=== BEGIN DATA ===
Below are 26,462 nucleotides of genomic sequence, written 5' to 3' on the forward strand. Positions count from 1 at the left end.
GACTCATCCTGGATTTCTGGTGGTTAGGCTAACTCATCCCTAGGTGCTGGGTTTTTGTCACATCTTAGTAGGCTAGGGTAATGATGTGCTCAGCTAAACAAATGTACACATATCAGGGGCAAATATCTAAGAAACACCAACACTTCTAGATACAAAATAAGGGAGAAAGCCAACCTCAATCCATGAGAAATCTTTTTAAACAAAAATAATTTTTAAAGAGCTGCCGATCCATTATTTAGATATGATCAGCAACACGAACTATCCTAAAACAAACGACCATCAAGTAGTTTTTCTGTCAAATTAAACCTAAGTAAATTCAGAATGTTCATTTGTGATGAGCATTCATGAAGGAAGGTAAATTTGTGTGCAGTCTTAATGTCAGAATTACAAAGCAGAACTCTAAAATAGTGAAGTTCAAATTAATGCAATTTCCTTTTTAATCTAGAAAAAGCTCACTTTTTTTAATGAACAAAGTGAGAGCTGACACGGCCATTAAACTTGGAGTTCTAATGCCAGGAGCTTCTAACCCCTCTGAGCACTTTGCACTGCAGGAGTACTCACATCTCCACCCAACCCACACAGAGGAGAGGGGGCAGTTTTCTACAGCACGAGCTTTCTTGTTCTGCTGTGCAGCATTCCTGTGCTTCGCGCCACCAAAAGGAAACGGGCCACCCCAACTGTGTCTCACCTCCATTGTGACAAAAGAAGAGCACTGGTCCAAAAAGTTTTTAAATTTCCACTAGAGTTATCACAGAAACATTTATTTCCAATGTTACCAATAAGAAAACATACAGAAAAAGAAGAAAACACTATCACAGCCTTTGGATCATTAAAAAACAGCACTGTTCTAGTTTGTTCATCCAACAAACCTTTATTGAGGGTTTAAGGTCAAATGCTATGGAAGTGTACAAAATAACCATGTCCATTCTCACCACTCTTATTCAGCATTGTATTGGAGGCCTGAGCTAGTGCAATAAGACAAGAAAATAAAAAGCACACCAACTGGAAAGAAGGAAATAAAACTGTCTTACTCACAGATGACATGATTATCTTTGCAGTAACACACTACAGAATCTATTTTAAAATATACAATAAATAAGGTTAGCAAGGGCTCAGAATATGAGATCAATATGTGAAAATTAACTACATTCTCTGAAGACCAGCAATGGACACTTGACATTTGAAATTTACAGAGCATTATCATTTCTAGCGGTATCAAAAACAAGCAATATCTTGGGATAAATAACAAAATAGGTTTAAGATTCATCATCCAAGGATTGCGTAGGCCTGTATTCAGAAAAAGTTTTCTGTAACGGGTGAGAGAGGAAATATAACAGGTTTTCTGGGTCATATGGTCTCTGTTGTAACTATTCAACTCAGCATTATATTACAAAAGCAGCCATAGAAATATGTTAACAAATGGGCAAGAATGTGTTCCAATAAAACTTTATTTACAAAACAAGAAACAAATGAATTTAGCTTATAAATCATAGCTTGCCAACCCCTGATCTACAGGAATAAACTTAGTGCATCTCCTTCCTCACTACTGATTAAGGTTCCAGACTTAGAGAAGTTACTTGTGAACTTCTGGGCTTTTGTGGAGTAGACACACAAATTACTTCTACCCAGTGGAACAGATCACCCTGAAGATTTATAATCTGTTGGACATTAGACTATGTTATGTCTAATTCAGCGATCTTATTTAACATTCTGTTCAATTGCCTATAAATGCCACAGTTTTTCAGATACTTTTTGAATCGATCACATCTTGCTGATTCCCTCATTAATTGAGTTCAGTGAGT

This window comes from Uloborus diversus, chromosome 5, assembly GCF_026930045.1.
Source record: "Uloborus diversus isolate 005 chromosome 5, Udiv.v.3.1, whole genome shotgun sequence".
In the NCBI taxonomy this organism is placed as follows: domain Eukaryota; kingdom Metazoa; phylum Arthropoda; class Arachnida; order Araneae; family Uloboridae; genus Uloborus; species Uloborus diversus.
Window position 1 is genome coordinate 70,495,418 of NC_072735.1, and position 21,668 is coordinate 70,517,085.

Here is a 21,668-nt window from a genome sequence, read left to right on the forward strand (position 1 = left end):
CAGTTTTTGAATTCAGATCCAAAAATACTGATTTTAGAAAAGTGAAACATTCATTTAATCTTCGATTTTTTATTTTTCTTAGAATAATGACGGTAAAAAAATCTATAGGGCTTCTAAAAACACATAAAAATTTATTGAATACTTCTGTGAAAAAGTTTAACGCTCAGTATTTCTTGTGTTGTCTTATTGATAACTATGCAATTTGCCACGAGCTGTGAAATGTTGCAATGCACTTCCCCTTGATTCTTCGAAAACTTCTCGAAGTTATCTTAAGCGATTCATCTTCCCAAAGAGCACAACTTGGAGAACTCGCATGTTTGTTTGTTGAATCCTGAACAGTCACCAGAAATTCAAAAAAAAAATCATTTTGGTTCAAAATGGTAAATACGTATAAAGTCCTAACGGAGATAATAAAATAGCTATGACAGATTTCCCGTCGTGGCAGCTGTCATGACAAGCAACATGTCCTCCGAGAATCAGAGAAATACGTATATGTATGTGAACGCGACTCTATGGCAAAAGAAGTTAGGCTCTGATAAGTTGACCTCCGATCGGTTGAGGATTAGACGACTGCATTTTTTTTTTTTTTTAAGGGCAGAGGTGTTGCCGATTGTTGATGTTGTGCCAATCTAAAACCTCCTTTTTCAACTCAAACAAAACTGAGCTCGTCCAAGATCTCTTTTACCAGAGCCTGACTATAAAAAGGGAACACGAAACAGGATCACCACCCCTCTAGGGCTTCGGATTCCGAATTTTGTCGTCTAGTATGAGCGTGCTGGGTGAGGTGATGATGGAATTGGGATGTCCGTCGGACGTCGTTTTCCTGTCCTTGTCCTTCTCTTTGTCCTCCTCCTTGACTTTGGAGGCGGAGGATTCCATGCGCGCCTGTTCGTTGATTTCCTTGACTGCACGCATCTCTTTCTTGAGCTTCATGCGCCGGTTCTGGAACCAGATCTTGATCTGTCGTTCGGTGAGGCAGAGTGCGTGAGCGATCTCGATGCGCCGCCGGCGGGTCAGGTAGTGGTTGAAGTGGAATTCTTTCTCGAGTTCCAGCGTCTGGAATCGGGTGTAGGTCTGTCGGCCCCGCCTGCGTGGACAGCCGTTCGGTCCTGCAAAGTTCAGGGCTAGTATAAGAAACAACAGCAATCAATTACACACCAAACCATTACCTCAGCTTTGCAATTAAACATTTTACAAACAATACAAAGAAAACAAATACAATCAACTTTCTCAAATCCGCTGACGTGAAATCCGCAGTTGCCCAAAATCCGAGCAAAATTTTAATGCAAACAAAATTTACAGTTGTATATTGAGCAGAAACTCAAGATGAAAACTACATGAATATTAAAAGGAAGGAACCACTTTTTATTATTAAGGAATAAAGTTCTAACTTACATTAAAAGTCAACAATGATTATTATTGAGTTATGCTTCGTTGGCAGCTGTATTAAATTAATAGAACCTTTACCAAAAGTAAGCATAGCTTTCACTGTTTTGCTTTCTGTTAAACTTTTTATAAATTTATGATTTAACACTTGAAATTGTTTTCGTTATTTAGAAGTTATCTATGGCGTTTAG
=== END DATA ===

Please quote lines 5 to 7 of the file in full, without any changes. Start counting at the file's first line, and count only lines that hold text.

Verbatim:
In the NCBI taxonomy this organism is placed as follows: domain Eukaryota; kingdom Metazoa; phylum Arthropoda; class Arachnida; order Araneae; family Uloboridae; genus Uloborus; species Uloborus diversus.
Window position 1 is genome coordinate 70,495,418 of NC_072735.1, and position 21,668 is coordinate 70,517,085.

Here is a 21,668-nt window from a genome sequence, read left to right on the forward strand (position 1 = left end):